This thought paper looks at and promotes the countryside as a valuable and recognised economic asset - especially in light of “developing” it for the economy. It questions whether the proposed Ox-Cam Arc, where so much greenbelt would be displaced, would actually benefit our economy or damage it. A healthy economy does include and requires the countryside too. Many people have continued to work during the pandemic and lockdown due to the nature and resilience of their jobs in the rural economy.
It links to CPRE the Countryside Charity’s vision of a sustainable rural economy that also protects the countryside from inappropriate over-development. Indeed, more people are living out in the countryside – whether in smallholdings or in villages, working from home due to the coronavirus pandemic and thanks to improving internet access. This raises the question as to whether building housing estate after housing estate is a viable or effective way to boost the economy.
Consider the range of services and rural job opportunities, products and how transactions occur and it’s clear to see the countryside is pulling its weight in the economy. Jobs that use, supply, promote and manage the countryside provide livelihoods, generate taxes for the Government and, for example, could reduce dependency on the NHS. This is because the countryside and the recreational opportunities it provides offers people physical and mental health benefits from activities like walking or horse riding, to name just two. Then there are the spin-off economic benefits to think about. Horse riding schools, to mention one example, are customers for feed and tack suppliers, vets, farriers and other service providers.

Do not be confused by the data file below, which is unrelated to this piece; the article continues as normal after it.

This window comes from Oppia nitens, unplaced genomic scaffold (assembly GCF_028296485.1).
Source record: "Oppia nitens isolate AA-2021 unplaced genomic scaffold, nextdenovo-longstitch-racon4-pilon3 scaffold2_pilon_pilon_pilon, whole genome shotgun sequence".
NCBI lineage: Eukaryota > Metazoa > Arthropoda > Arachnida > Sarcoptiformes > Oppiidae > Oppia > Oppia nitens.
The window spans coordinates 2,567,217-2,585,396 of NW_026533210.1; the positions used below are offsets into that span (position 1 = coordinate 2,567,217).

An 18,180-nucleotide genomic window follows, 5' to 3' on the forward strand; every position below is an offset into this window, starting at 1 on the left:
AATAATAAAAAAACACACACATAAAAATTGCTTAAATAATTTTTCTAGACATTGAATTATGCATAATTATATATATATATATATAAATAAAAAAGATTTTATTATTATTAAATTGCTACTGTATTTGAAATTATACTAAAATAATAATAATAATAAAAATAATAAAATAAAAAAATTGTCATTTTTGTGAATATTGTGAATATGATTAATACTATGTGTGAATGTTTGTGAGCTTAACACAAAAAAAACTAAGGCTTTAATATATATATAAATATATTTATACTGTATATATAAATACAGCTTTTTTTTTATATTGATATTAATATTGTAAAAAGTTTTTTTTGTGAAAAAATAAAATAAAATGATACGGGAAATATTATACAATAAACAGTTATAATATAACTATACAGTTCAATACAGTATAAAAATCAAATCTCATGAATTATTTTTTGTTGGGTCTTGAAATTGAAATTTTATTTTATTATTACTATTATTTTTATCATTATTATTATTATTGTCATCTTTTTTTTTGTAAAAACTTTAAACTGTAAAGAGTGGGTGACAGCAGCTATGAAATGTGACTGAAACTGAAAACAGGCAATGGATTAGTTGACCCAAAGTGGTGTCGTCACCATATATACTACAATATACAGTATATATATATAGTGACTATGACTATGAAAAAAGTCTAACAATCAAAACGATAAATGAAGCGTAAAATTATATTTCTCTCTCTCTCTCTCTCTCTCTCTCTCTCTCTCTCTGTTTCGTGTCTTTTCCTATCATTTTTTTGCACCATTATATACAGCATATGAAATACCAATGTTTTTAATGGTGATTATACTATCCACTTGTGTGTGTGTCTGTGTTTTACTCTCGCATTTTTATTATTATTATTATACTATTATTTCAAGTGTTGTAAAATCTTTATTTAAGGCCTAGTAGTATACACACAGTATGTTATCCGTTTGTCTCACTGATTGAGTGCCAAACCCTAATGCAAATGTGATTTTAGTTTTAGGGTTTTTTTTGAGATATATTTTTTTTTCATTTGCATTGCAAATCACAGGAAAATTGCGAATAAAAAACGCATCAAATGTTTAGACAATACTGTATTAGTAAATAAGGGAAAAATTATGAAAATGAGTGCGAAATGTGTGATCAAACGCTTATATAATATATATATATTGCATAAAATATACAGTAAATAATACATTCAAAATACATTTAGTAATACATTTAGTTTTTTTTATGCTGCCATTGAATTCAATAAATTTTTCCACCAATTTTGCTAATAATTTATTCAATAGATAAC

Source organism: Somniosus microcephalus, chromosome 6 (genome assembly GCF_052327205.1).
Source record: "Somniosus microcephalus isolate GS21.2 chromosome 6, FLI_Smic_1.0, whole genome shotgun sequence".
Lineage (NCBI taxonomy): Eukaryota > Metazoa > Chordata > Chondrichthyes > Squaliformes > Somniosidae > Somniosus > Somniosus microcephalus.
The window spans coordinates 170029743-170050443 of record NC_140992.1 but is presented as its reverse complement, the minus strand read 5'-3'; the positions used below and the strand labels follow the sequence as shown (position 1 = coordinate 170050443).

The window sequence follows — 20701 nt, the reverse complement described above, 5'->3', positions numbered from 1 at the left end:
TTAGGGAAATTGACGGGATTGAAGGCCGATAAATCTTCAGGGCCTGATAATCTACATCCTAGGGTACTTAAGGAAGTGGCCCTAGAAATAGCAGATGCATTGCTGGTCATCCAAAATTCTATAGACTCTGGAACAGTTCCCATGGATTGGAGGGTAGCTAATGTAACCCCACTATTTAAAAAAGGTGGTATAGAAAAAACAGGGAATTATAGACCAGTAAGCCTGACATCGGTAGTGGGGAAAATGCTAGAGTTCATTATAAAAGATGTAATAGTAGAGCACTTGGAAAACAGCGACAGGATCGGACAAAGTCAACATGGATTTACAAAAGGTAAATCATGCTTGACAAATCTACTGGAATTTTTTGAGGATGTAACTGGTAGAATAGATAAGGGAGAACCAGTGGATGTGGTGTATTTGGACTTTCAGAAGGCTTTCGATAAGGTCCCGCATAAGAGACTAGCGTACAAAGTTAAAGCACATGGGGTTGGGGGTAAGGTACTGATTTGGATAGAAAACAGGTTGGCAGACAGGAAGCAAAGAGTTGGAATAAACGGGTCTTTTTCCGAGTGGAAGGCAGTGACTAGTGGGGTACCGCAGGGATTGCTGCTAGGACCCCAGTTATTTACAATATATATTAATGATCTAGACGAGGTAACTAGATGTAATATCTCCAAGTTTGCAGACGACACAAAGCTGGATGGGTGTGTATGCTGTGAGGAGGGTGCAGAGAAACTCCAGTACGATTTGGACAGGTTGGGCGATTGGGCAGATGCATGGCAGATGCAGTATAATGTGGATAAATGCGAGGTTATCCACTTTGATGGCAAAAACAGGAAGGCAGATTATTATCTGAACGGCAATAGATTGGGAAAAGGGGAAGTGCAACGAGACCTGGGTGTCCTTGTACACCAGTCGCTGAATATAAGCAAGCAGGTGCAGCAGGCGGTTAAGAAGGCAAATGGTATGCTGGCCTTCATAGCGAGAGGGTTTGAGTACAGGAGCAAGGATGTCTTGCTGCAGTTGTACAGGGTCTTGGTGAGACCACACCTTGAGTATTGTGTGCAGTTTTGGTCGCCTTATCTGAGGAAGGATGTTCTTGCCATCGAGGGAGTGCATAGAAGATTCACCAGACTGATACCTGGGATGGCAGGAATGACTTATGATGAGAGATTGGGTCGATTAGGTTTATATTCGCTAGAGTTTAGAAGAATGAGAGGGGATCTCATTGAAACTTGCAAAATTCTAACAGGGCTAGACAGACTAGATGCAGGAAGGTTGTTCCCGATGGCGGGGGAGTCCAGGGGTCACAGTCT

Part One – Overview of the Countryside’s Economics
Interwoven economic activities all make for a vibrant and diverse rural economy. Healthy communities with green spaces could potentially make fewer demands on the NHS. Desirable rural communities add quality to life. Sustainable jobs that protect biodiversity and ecosystems feed into sectors such as tourism, heritage and nature-based activities. All these factors enhance both the intrinsic value of the countryside and its value to the wider economy in monetary terms.
The graphic below shows just a fraction of the jobs, services and economic opportunities and associations offered in the countryside:
Looking more closely at just a few of these, we can see how many ancillary sectors are involved in addition to all the employment opportunities:
Yet more rural businesses can be found between the pages of countryside-specific magazines, such as Country Life, Town and Country, Country Living or, in this case, the NFU Countryside Magazine from April 2021:
Below are the classified adverts, which cover a few double spreads:
More thoughts on our rich countryside economics will follow as Part Two, which will include the opinions of people who work in a handful of sectors mentioned above.
Thank you for reading!
With kind support and contributions from Lorna Watkins